gfx-rs project started with a simple idea: separate the API-specific logic of interaction with the graphic driver from a Rust application. That idea was brewing in the heads of @kvark and @bjz precisely 5 years ago, when they realized the common goal and kicked off the project. The Rust game dev community at the time consisted of a few prominent projects (like kiss3d, claymore, and q3) driven by individuals. They used gl-rs for rendering with no strong separation between higher levels, built as mostly monolithic systems. Because GL was known to keep the CPU occupied on the owning thread, we wanted to provide a separate thread dedicated to talking to the GPU. We had a lot to learn, some great contributors to meet, and hoped to eventually make Rust ecosystem a better place.
Our team (or rather, project community) grew quickly, and so did the feature scope of the project. Not only did we want to provide a graphics API, we also wanted to make it safe by removing the context from user actions. Instead of relying on the last texture bound, we required the user to provide the whole batch context with all data that was needed by the GPU. This ensured that redundant state changes could be avoided entirely. This lead us to exploration of macros and eventually the concept of gfx pipeline. The threading model started with 2 implicitly created threads (“device thread” and “render thread”), moving to one (just “device thread”), and eventually zero with the introduction of command buffers. Users were able to make a lot of shiny things with our API:
Growing a safe and opaque API also allowed us to explore targeting other graphics backends beyond OpenGL. We launched initiatives of bringing D3D11, Metal, WebGL, and eventually started looking at Vulkan. At the time, more and more users started to become interested in gfx-rs or port their project to it. The Rust ecosystem noticed some shortcomings of the gfx-rs API, but needed something decent to use. As we grew a better understanding of how the GPU hardware worked, what low-level APIs were, and why they were introduced, we realized that merely providing a Vulkan backend would not allow for the performance that low-level APIs are made for. We anticipated some things right: device abstraction, command buffers, but we missed some others: render passes, resource lifetimes, pools. At this time of conceptual crisis we were lucky to meet @msiglreith who started driving the project into the low level territory with unhuman persistence.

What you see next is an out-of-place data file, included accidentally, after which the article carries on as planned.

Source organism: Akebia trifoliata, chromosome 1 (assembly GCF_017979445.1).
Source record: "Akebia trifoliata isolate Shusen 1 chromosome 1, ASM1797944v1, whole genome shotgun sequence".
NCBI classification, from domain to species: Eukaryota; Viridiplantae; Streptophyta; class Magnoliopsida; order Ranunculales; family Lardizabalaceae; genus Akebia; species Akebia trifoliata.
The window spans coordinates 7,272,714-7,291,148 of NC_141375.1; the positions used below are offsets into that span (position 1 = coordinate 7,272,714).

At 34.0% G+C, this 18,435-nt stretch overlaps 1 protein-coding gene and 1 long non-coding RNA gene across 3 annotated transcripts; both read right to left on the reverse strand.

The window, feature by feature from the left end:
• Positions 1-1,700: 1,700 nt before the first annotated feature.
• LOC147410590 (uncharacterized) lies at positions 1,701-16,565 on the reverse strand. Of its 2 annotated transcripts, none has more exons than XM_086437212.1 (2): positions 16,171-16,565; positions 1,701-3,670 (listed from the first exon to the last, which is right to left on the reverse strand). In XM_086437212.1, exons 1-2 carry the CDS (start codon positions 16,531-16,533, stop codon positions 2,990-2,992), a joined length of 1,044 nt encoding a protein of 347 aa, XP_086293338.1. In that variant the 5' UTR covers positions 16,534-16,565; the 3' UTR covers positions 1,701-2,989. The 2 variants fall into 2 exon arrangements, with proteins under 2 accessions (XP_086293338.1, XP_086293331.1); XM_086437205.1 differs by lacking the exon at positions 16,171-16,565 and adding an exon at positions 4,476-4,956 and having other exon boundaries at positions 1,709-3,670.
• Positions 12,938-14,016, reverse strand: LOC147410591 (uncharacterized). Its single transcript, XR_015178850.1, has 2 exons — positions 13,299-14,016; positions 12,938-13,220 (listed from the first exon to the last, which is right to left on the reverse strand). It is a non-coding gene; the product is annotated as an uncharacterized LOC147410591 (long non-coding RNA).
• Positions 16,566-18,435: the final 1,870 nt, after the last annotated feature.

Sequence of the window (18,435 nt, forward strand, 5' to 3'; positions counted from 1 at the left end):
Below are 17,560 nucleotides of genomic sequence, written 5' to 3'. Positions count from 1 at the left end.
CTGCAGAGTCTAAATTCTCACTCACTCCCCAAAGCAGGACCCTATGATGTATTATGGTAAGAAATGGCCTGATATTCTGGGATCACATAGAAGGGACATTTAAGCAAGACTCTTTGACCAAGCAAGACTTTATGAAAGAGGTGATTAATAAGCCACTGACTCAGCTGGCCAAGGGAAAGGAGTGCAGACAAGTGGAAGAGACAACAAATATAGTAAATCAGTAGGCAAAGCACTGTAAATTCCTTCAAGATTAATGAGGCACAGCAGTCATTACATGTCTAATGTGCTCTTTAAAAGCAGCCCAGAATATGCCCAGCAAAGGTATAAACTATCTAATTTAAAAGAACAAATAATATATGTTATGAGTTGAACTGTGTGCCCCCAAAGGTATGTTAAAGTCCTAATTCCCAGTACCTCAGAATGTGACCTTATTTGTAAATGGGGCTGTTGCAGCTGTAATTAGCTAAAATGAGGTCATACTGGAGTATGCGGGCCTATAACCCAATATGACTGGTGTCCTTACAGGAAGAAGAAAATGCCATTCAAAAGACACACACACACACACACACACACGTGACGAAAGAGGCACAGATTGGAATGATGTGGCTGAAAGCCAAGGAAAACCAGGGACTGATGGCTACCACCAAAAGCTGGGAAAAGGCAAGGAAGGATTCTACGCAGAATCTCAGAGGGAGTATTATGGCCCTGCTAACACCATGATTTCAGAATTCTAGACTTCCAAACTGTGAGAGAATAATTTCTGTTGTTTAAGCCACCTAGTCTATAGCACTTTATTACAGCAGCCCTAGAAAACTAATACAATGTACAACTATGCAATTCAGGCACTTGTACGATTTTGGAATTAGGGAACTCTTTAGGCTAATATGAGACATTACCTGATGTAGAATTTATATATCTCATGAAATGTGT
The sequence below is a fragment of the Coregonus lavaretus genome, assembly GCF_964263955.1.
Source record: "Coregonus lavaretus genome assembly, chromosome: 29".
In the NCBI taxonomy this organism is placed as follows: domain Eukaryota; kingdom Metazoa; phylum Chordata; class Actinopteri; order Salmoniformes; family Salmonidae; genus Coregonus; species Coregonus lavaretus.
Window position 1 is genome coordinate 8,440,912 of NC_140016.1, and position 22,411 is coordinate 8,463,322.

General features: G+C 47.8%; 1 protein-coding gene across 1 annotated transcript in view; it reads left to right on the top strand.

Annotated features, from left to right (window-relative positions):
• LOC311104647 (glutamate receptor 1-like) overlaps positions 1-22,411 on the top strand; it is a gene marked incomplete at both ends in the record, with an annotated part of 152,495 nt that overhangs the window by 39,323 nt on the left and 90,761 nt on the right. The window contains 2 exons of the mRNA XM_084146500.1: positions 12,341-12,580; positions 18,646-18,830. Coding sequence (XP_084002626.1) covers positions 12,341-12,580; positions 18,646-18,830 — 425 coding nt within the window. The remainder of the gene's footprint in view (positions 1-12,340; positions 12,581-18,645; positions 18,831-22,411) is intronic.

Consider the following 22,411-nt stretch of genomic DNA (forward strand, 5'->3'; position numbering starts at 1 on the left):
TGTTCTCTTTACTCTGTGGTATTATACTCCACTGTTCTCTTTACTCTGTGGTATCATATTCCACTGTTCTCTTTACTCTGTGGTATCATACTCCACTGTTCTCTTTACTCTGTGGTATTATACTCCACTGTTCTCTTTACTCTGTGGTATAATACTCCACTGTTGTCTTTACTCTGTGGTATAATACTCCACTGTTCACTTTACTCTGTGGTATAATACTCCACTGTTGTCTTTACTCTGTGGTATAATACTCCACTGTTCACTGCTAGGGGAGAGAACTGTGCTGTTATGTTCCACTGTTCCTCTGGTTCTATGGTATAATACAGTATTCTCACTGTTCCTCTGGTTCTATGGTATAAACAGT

Eventually, the old gfx-rs was moved out into the pre-ll branch (for “pre low-level”), and we re-focused the effort on the low-level branch, which became the new
master. These were the dark times for the project and community: times of confusion, failed expectations, lack of visible progress, and constant re-learning. The ecosystem, however, didn’t have a proper replacement for gfx-rs:
glium was losing activity,
vulkano was young and non-portable to macs and some windows machines, and
luminance was GL only. Even when we reached certain level of polish with the low-level implementation, which worked in a basic form on Vulkan, D3D12, and Metal, its API was too unstable and complex for serious applications…
After long discussions about the API concepts to expose, we decided to just follow Vulkan verbatim, trusting the Khronos working group to make the informed design choices. We started a Vulkan Portability implementation based on gfx-rs, reworked the Metal and D3D12 backends, and eventually became ready to run production applications like Dota2 and Dolphin Emulator. This was a great success, an experimental confirmation that mapping from Vulkan is feasible. By the end of 2018 we managed to release hal-0.1 on crates.io, as an invitation for the Rust community to look at it seriously.
There was still a missing elephant in the room: what API can we recommend for Rust developers? gfx-hal was obviously hard and only accessible to experts. A lot of attempts to build higher level abstractions failed under the complexity of the task. Eventually though, a sole effort of omni-viral saw the light of success, and today his Rendy project is a state of art “build your own engine” kit on top of gfx-hal. In the meantime, another interesting opportunity appeared on the horison: WebGPU was shaping up to be a simple, portable, yet modern and safe graphics/compute API, and we wanted to implement it. The safety guarantee seemed like a perfect match for a Rust API, and so did the level of abstraction chosen by the W3C working group, which we (gfx-rs community) were participating in. The idea was to develop a Rust library that exposed this safe API to both the native users and Gecko internals as an implementation detail, and that’s how wgpu-rs emerged.
Today, I’m happy to declare the dark ages of Rust graphics abstraction to be over, the renaissance is here! We are seeing wgpu-rs approaching 0.3 release and maturing quickly, with more and more users looking at experimenting with it. It’s easy to prototype an application with wgpu-rs and get instant access to Vulkan, D3D12, D3D11, Metal, and even OpenGL (to an extent) behind a simple unified API. We are seeing Amethyst moving to Rendy, and other successful engines (like ggez) and frameworks considering a similar move, aiming for an equally wide reach to API backends while paying less for the abstraction.
People change, ideas change, goals emerge, but gfx-rs community survives, and it’s as strong as ever. We have probably the largest GPU expert base in Rust ecosystem, and are always happy to share that expertise by helping out on gitter or any other chat platform. We are looking forward to the next 5 years ahead of us, excited to see what incredible things our users (and us) are able to build with Rust.